Communal violence has torn through Rakhine state since August 25, leaving hundreds dead and driving more than 410,000 of the Rohingya minority from Myanmar into Bangladesh.
But Suu Kyi, a Nobel laureate, has so far refused to speak up for the stateless Rohingya or publicly urge restraint from the military.
Her intransigence in the face of huge international pressure has confounded a global community that once feted her as the champion of Myanmar’s democracy struggle.
But inside Myanmar, supporters say the 72-year-old lacks the power to pull in the army, with whom she is in a delicate power-sharing arrangement.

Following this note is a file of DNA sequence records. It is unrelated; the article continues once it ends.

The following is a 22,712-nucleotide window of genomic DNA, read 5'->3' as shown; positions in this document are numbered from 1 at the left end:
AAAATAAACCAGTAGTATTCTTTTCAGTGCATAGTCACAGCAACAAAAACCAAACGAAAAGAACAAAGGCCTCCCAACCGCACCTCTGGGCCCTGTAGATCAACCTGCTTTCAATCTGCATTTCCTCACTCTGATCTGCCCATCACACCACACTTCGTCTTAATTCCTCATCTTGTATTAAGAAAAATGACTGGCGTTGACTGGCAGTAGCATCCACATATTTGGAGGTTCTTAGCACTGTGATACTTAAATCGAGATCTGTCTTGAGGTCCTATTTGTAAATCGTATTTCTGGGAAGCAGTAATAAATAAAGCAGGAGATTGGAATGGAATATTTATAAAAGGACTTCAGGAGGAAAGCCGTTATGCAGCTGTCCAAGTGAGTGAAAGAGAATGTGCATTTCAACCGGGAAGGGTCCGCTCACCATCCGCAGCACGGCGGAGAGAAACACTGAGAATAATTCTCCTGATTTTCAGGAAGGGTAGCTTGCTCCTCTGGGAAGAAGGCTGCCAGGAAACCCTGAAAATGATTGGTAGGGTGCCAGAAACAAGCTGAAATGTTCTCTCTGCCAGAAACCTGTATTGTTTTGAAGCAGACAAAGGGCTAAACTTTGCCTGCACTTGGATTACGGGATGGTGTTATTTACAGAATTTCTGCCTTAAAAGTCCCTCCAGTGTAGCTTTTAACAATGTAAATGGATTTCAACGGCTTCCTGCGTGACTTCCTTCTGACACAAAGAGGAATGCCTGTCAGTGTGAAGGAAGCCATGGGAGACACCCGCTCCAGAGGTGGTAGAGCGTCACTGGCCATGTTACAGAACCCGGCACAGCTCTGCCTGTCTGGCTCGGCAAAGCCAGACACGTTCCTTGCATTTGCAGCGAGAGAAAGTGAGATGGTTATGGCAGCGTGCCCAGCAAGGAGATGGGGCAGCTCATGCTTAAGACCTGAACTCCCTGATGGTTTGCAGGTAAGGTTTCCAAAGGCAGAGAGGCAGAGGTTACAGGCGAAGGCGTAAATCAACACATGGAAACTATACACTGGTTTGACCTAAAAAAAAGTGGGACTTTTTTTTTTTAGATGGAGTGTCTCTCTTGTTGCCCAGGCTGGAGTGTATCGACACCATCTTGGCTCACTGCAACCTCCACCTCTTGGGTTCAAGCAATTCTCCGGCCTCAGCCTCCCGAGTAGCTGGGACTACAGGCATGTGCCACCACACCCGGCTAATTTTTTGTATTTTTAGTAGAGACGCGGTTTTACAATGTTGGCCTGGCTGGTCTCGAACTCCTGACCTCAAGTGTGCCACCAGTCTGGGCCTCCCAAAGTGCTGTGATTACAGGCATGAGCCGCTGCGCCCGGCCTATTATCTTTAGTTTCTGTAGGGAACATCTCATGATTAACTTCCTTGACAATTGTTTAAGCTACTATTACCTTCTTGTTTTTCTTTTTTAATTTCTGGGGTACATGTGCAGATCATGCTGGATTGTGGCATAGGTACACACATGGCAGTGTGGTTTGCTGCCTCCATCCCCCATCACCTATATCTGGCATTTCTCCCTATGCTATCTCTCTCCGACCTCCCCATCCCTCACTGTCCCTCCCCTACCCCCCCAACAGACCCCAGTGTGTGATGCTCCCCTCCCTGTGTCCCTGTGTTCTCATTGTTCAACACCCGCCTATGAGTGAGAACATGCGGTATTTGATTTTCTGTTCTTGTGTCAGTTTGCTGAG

The UN has accused Myanmar’s army of “ethnic cleansing” over a campaign of alleged murder and arson that has left scores of Rohingya villages in ashes.
The army denies that, instead insisting its operations are a proportional response to the late August raids by Rohingya militants, who they label “extremist Bengali terrorists”.
Since then just under half of Rakhine’s Rohingya Muslim population has poured into Bangladesh, where they now languish in one of the world’s largest refugee camps.
Suu Kyi skipped this week’s UN General Assembly in New York to manage the crisis at home and deliver her televised address — the biggest yet of her time in office.